BA or BSc degree in Archaeology or a closely related discipline;
Admission to the MSc Archaeology programme Archaeological Science.
Introductory lectures will be given on methodological concepts related to Material Culture Studies and materials science, providing the conceptual framework to formulate relevant research questions in the domain. This will be followed by lectures on how to study reductive and transformative technologies respectively.
The focus of this course will lie on methods and techniques from the exact sciences, used to study the life cycle of artefacts, providing the necessary tools and framework to characterise and provenance these archaeological materials. Topics discussed will include:
1) microwear analysis
The microscopic study of objects reveals traces of manufacturing, use and treatment of objects that are not visible with the naked eye. You will learn to use stereomicroscopes, incident light and transmitted light microscopy to distinguish these traces and residues, using the extensive reference collection of experimentally used objects made of stone, bone, coral, shell and other raw materials.
2) analytical chemistry and material culture
You will be familiarised with the advantages, pitfalls and practical implementation of microstructural and chemical techniques in archaeological research. The lectures address the relation between the material properties of ancient artefacts and the analytical techniques used to study them.
3) petrography and material culture
The ceramic petrography course will introduce you to the methodology and application of thin section petrography of archaeological pottery. By using principles of optical mineralogy and petrology, archaeological ceramic petrography focuses on provenance issues as well as on the reconstruction of ancient artisanal technology.
You can choose a focus from these research topics, to proceed with individual tutorials to obtain the knowledge and skills necessary to carry out the analytical work for your thesis topic.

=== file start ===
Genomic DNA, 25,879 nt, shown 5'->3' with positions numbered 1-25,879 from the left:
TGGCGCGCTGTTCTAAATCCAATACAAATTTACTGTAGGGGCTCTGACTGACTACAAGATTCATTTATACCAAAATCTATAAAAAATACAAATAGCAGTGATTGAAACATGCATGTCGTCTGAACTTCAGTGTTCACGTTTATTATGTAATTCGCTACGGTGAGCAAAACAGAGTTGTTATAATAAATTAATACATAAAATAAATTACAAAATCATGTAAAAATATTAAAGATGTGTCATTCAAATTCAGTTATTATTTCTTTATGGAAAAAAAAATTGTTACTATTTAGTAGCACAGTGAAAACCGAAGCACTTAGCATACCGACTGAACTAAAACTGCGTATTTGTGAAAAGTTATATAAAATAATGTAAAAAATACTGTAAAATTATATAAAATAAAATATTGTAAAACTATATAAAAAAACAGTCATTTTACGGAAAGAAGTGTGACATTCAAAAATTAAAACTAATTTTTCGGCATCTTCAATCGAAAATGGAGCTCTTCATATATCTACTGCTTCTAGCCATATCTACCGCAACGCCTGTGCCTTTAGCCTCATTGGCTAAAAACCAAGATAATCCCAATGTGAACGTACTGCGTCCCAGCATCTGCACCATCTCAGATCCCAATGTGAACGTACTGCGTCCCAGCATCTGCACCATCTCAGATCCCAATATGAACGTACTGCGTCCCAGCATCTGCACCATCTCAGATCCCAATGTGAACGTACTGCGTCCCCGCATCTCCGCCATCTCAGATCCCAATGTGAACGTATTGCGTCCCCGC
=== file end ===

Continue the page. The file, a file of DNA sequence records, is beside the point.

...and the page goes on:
Familiarity with analytical laboratory techniques used for the description and technological analysis of a range of artefacts;
Increased understanding of how analytical laboratory techniques of material analysis can provide detailed information about artefact biographies, the transformations objects may undergo during their life cycle, the mobility of objects and their technology in general.
Course schedule details can be found in MyTimetable.
Log in with your ULCN account, and add this course using the 'Add timetable' button.
Mode of instruction
Formal lectures and class discussions;
Two 1,000-word preparatory paper assignments;
Practical laboratory training in artefact analysis;
Individual or small-group tutorials in the laboratory as a preparation for the empirical work for the students’ thesis topic;
Reading literature relevant to students' specialisations.
Preparatory papers are assigned before the lectures, and will be discussed. Post lecture, extra reading is provided. Practical sessions will introduce laboratory techniques and approaches.
- Paper (1,500 words) about a topic related to one of the lectures presented in class (100%).
A retake of the paper is only allowed when the attendance requirements have been met.
All assessment deadlines (exams, retakes, paper deadlines etc.) can be found in MyTimetable.
Log in with your ULCN account, and add this course using the 'Add timetable' button. To view the assessment deadline(s), make sure to select the course with a code ending in T and/or R.
To be announced, dependent on preparatory paper assignments.
Enrolment through MyStudymap is mandatory.
General information about registration can be found on the Course and Exam Enrolment page.
Exchange and Study Abroad students, please see the Prospective students website for information on how to apply.
For more information about this course, please contact prof. dr. P.A.I.H. (Patrick) Degryse.